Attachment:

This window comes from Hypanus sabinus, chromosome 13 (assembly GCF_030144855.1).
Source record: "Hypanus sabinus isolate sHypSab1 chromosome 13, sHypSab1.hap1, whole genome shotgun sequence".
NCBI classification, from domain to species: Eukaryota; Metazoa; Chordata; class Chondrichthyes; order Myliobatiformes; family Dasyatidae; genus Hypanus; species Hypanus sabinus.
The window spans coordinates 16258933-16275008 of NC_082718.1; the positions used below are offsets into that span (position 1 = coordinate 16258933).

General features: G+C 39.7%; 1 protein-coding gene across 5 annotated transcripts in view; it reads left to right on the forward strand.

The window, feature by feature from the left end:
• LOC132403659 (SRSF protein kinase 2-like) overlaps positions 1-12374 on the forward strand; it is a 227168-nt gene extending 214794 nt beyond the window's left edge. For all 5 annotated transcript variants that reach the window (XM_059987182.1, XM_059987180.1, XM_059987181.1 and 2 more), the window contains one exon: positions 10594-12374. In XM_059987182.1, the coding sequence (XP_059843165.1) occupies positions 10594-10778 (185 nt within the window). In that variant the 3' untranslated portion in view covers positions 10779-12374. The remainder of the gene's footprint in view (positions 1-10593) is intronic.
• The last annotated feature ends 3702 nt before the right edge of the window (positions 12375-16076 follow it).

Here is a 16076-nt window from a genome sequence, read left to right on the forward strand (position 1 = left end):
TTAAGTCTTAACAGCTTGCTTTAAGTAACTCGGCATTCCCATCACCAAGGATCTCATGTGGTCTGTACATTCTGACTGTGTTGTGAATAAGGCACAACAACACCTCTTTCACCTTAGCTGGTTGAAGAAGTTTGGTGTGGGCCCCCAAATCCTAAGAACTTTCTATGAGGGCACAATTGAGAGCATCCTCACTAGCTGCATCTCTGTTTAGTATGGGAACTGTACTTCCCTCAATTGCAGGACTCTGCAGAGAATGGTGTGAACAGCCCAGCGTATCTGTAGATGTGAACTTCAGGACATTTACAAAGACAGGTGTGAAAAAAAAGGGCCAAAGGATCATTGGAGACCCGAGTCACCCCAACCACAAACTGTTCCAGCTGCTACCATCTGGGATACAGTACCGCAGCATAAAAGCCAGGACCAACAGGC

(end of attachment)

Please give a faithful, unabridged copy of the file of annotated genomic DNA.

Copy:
This window comes from Hypanus sabinus, chromosome 13 (assembly GCF_030144855.1).
Source record: "Hypanus sabinus isolate sHypSab1 chromosome 13, sHypSab1.hap1, whole genome shotgun sequence".
NCBI classification, from domain to species: Eukaryota; Metazoa; Chordata; class Chondrichthyes; order Myliobatiformes; family Dasyatidae; genus Hypanus; species Hypanus sabinus.
The window spans coordinates 16258933-16275008 of NC_082718.1; the positions used below are offsets into that span (position 1 = coordinate 16258933).

General features: G+C 39.7%; 1 protein-coding gene across 5 annotated transcripts in view; it reads left to right on the forward strand.

The window, feature by feature from the left end:
• LOC132403659 (SRSF protein kinase 2-like) overlaps positions 1-12374 on the forward strand; it is a 227168-nt gene extending 214794 nt beyond the window's left edge. For all 5 annotated transcript variants that reach the window (XM_059987182.1, XM_059987180.1, XM_059987181.1 and 2 more), the window contains one exon: positions 10594-12374. In XM_059987182.1, the coding sequence (XP_059843165.1) occupies positions 10594-10778 (185 nt within the window). In that variant the 3' untranslated portion in view covers positions 10779-12374. The remainder of the gene's footprint in view (positions 1-10593) is intronic.
• The last annotated feature ends 3702 nt before the right edge of the window (positions 12375-16076 follow it).

Here is a 16076-nt window from a genome sequence, read left to right on the forward strand (position 1 = left end):
TTAAGTCTTAACAGCTTGCTTTAAGTAACTCGGCATTCCCATCACCAAGGATCTCATGTGGTCTGTACATTCTGACTGTGTTGTGAATAAGGCACAACAACACCTCTTTCACCTTAGCTGGTTGAAGAAGTTTGGTGTGGGCCCCCAAATCCTAAGAACTTTCTATGAGGGCACAATTGAGAGCATCCTCACTAGCTGCATCTCTGTTTAGTATGGGAACTGTACTTCCCTCAATTGCAGGACTCTGCAGAGAATGGTGTGAACAGCCCAGCGTATCTGTAGATGTGAACTTCAGGACATTTACAAAGACAGGTGTGAAAAAAAAGGGCCAAAGGATCATTGGAGACCCGAGTCACCCCAACCACAAACTGTTCCAGCTGCTACCATCTGGGATACAGTACCGCAGCATAAAAGCCAGGACCAACAGGC